Air Force Academy Report Confirms Sexual Assault Is Widespread Problem
A Department of Defense report of initial findings released on August 21 confirmed the claims of former cadets that sexual assault is a widespread problem at the Air Force Academy. According to the report, 18.8 percent of female cadets (109) indicated that they had been the victims of at least one sexual assault or attempted sexual assault while at the academy, 7.4 percent of which (43) indicated they had been the victims of at least one rape or attempted rape. The percentages are even larger for the graduating class of 2003, with 24.2 percent (31) indicating they had been the victim of at least one instance of sexual assault or attempted sexual assault and 11.7 percent (15) saying they had been the victim of at least one rape or attempted rape.
Brig. Gen. Johnny Weida, commandant of the academy, told cadets on Friday that the misconduct had tarnished the reputation of the Air Force Academy, the Los Angeles Times reports. "If you think this problem has been blown out of proportion by the media, you are wrong," he told the LA Times. The Associated Press reported that Lt. Gen. John A. Rosa, the superintendent currently in charge of the academy after top commanders were replaced in April, criticized previous commanders, saying, "I don't buy that nobody knew what was going on." A majority of the female cadets surveyed denoted that they did not believe that the previous command had made "honest and reasonable efforts" to prevent sexual harassment, but 96 percent had faith so far in the present command's efforts. The DOD plans to conduct a more thorough survey of all three service academies in the fall of 2003.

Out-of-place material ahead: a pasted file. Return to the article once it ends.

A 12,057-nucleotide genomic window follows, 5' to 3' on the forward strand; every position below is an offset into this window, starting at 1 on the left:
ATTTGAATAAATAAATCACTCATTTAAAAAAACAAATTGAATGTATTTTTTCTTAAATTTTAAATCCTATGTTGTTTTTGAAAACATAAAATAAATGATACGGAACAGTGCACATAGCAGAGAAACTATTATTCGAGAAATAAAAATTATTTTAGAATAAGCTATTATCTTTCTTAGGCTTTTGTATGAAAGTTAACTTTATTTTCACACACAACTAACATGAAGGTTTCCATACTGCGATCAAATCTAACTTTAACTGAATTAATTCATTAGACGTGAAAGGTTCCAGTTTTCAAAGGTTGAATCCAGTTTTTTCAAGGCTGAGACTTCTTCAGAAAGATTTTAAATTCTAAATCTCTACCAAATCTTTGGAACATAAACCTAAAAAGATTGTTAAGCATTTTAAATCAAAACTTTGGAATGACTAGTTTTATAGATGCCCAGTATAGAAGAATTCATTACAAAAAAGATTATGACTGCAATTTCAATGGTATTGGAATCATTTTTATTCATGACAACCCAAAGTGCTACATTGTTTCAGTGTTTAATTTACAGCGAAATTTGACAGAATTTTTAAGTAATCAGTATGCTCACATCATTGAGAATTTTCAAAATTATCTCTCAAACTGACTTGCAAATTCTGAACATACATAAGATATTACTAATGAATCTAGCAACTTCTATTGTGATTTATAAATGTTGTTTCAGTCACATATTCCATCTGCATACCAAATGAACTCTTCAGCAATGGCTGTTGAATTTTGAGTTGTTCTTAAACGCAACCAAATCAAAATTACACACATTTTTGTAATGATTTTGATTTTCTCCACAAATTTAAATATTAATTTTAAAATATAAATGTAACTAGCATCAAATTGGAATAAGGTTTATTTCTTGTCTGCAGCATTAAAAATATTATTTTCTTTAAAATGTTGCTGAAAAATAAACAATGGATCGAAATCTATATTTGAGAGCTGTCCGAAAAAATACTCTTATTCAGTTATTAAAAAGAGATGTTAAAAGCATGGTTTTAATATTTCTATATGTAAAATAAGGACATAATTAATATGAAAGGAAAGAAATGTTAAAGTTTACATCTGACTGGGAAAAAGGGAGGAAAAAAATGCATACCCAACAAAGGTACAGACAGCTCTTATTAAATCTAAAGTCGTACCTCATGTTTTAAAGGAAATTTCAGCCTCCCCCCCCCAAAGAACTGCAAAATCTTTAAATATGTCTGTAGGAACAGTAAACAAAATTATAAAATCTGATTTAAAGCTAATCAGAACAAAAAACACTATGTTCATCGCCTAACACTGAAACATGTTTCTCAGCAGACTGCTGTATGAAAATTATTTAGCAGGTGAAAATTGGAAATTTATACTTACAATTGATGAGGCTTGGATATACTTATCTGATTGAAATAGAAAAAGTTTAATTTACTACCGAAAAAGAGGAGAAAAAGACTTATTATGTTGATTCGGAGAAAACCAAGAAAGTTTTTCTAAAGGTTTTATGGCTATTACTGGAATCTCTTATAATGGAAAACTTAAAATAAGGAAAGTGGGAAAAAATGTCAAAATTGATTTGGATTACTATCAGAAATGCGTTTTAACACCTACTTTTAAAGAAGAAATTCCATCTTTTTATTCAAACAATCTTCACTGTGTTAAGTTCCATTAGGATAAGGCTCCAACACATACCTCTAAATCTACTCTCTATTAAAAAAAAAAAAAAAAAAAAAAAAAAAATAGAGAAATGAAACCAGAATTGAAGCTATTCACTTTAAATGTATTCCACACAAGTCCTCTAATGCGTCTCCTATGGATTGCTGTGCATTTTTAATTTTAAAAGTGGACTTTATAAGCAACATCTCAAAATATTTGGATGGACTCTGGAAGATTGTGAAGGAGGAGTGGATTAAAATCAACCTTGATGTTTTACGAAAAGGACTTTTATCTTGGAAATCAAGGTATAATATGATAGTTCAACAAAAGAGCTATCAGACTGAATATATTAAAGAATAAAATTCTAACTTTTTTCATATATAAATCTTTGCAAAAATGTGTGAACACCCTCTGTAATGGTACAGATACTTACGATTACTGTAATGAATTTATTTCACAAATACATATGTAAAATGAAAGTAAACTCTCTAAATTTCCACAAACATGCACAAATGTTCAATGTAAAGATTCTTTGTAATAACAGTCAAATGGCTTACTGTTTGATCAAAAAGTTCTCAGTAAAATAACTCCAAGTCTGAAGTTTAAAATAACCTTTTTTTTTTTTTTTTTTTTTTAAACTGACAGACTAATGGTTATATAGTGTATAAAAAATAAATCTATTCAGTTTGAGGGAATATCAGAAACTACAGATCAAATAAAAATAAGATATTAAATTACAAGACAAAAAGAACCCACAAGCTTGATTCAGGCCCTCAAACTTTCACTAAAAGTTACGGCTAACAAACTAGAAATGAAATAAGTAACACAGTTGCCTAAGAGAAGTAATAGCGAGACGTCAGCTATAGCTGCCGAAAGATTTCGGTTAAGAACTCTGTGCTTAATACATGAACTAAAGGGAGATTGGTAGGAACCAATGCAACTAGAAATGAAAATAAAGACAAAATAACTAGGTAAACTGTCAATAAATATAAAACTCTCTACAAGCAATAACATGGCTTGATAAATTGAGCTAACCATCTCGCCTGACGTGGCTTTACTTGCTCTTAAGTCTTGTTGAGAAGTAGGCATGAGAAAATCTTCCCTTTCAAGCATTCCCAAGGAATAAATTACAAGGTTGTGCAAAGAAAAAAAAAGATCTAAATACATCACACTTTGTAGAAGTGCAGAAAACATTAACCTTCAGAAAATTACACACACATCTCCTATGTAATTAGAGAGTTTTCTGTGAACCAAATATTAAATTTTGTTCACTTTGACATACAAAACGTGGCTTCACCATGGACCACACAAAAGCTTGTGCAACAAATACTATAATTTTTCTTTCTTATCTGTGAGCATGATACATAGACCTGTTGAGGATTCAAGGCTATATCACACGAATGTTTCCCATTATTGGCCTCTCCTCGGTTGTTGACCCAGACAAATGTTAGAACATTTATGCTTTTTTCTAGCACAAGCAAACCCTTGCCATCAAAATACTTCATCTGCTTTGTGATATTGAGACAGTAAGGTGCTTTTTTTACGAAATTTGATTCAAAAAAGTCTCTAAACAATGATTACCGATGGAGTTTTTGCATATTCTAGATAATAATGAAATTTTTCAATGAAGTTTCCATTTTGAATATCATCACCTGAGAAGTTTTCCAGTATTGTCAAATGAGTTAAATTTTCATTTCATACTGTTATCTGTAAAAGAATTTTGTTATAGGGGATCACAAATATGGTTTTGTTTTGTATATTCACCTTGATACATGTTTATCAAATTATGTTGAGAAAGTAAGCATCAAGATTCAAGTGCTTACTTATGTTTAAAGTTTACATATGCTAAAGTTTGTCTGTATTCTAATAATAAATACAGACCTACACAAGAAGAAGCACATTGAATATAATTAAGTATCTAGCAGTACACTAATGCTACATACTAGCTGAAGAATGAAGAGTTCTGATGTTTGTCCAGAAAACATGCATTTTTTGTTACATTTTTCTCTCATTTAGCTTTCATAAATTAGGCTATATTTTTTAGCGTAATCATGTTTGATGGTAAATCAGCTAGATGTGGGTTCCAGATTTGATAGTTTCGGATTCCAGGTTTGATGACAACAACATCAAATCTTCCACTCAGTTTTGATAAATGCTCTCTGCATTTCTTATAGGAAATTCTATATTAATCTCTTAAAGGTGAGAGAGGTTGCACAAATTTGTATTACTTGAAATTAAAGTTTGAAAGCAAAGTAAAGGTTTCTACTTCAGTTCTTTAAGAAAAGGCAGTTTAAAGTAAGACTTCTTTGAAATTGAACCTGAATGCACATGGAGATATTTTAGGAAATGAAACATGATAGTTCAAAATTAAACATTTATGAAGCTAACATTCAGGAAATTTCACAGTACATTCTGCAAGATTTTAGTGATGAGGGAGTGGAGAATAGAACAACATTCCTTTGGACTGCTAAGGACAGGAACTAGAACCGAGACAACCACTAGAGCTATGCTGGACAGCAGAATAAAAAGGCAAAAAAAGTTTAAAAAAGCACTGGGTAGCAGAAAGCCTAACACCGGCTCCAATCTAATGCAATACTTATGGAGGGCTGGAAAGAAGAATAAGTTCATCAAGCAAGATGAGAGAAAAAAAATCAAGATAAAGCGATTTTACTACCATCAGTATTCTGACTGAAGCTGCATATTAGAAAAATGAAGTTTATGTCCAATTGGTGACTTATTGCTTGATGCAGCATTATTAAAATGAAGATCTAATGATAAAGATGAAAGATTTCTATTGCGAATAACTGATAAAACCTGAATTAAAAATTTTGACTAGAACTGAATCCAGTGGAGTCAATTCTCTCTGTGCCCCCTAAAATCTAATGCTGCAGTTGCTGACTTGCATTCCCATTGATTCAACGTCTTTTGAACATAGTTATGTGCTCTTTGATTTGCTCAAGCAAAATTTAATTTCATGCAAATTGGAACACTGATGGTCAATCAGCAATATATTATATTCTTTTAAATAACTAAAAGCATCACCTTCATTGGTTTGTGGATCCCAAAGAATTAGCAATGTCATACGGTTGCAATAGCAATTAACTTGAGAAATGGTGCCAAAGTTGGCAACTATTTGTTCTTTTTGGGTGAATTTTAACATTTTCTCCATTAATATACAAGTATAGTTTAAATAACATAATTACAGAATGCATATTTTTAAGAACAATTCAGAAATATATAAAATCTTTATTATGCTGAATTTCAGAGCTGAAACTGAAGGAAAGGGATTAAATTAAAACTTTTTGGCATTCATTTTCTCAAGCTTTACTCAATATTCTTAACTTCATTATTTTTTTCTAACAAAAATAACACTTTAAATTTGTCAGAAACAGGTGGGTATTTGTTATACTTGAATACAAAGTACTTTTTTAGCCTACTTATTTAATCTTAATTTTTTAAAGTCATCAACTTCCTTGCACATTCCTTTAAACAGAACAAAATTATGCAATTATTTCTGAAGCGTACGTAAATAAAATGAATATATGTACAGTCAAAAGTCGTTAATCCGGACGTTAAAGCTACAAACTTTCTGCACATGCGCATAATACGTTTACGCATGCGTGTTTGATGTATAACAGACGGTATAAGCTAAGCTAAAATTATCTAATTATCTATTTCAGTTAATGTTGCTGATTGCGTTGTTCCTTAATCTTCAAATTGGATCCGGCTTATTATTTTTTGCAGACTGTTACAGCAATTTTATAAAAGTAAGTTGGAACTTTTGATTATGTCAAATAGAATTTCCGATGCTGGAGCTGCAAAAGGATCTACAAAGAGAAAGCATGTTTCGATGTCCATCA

12/9/2013 Mixed Results for Afghanistan's Anti-Violence Against Women Law - The United Nations Assistance Mission in Afghanistan (UNAMA) and the Office of the UN High Commissioner for Human Rights (OHCHR) released their annual report on violence against women in Afghanistan yesterday, revealing mixed results of the country's Elimination of Violence against Women Law.
"A Way to Go: An Update on Implementation of the Law on the Elimination of Violence against Women in Afghanistan [PDF]," found that there was a 28 percent increase in reports of violence against women from 2012 to 2013 , but only 17 percent of those were prosecuted under EVAW - a small 2 percent increase from last year.
The law, which was issued by the executive decree of President Hamid Karzai in 2009, criminalizes 22 acts of violence against women and specifies punishment for perpetrators. . . .